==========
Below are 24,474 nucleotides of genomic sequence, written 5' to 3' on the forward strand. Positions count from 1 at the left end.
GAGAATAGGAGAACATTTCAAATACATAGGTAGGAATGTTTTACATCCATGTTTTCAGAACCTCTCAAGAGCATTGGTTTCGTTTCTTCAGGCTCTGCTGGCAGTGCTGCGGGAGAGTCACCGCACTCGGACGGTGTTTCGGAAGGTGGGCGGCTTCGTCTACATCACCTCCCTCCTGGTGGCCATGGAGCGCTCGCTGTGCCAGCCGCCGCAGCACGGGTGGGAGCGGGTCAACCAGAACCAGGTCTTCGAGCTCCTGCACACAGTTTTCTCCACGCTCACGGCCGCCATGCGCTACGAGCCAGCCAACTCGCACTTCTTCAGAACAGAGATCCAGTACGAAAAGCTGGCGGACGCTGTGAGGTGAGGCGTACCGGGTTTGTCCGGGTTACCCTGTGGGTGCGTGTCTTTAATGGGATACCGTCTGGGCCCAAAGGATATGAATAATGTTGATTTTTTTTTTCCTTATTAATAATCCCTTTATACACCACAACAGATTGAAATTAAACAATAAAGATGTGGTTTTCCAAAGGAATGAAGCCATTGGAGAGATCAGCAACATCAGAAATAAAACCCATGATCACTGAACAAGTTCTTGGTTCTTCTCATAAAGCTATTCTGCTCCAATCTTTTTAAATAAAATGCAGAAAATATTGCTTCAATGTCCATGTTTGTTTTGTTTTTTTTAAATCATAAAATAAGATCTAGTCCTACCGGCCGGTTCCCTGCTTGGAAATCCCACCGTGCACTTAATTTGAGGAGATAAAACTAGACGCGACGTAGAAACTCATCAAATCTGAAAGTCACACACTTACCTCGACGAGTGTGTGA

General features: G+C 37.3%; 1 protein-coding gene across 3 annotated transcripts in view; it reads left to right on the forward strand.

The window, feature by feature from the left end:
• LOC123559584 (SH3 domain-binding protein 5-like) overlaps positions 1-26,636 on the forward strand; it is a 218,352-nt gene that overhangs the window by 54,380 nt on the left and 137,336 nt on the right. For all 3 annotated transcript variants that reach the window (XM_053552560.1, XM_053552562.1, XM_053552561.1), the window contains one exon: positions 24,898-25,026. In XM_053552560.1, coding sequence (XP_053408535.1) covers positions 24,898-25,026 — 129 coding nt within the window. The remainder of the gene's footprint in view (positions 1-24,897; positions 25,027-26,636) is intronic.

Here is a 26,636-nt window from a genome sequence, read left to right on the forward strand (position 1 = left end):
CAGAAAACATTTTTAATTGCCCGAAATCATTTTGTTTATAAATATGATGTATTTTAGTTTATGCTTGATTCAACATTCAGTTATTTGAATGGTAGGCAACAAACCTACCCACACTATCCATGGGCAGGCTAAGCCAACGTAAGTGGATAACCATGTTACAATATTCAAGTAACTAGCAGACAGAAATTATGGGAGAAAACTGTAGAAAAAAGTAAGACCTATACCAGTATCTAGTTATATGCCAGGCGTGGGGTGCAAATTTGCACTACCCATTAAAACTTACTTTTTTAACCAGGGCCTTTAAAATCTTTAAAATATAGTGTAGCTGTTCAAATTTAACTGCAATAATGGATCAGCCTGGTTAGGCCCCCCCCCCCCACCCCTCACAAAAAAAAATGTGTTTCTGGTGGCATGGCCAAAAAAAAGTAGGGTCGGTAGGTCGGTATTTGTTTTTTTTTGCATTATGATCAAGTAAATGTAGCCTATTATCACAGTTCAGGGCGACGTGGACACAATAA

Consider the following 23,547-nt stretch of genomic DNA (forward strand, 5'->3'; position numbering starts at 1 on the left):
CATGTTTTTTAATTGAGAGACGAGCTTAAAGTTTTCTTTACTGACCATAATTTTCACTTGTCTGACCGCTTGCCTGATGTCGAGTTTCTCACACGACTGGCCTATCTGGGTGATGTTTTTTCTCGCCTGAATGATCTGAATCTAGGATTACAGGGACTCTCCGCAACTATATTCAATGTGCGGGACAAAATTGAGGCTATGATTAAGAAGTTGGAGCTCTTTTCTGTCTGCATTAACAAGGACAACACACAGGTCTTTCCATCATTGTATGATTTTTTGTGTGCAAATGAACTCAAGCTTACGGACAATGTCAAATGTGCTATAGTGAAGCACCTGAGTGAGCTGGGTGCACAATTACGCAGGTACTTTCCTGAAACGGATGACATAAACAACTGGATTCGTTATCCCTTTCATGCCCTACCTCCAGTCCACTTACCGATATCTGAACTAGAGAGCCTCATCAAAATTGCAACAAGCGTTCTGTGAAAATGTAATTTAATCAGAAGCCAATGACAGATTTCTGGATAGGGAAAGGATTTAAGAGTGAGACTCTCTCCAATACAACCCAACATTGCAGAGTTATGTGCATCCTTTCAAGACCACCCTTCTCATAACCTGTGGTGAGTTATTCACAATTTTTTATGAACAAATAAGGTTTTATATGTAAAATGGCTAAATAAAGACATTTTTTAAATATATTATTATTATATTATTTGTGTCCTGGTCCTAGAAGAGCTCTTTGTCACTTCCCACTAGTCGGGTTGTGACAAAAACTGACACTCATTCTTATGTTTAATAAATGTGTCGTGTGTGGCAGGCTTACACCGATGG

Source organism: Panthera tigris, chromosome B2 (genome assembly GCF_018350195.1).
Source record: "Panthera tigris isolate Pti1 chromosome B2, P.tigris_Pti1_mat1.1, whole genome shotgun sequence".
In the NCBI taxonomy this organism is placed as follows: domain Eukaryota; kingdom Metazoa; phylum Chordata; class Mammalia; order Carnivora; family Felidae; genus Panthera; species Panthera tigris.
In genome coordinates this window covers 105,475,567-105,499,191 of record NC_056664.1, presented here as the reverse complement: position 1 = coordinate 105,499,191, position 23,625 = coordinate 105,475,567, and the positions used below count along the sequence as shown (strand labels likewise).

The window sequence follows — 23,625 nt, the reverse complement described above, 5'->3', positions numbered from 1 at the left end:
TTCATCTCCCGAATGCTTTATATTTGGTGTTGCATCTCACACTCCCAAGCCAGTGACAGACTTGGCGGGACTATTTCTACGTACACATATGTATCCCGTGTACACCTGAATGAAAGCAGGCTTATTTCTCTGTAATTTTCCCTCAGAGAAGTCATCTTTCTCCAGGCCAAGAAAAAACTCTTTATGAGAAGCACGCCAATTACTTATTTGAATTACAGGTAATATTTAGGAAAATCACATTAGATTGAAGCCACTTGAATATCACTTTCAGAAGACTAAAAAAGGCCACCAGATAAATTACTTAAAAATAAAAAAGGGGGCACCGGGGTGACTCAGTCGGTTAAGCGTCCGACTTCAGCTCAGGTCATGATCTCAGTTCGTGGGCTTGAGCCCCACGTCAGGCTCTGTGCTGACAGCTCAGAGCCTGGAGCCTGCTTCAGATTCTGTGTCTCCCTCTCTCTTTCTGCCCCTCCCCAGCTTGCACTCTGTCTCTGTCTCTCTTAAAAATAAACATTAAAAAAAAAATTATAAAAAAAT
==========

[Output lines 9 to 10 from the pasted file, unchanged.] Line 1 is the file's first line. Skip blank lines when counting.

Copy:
CATGTTTTTTAATTGAGAGACGAGCTTAAAGTTTTCTTTACTGACCATAATTTTCACTTGTCTGACCGCTTGCCTGATGTCGAGTTTCTCACACGACTGGCCTATCTGGGTGATGTTTTTTCTCGCCTGAATGATCTGAATCTAGGATTACAGGGACTCTCCGCAACTATATTCAATGTGCGGGACAAAATTGAGGCTATGATTAAGAAGTTGGAGCTCTTTTCTGTCTGCATTAACAAGGACAACACACAGGTCTTTCCATCATTGTATGATTTTTTGTGTGCAAATGAACTCAAGCTTACGGACAATGTCAAATGTGCTATAGTGAAGCACCTGAGTGAGCTGGGTGCACAATTACGCAGGTACTTTCCTGAAACGGATGACATAAACAACTGGATTCGTTATCCCTTTCATGCCCTACCTCCAGTCCACTTACCGATATCTGAACTAGAGAGCCTCATCAAAATTGCAACAAGCGTTCTGTGAAAATGTAATTTAATCAGAAGCCAATGACAGATTTCTGGATAGGGAAAGGATTTAAGAGTGAGACTCTCTCCAATACAACCCAACATTGCAGAGTTATGTGCATCCTTTCAAGACCACCCTTCTCATAACCTGTGGTGAGTTATTCACAATTTTTTATGAACAAATAAGGTTTTATATGTAAAATGGCTAAATAAAGACATTTTTTAAATATATTATTATTATATTATTTGTGTCCTGGTCCTAGAAGAGCTCTTTGTCACTTCCCACTAGTCGGGTTGTGACAAAAACTGACACTCATTCTTATGTTTAATAAATGTGTCGTGTGTGGCAGGCTTACACCGATGG

Source organism: Panthera tigris, chromosome B2 (genome assembly GCF_018350195.1).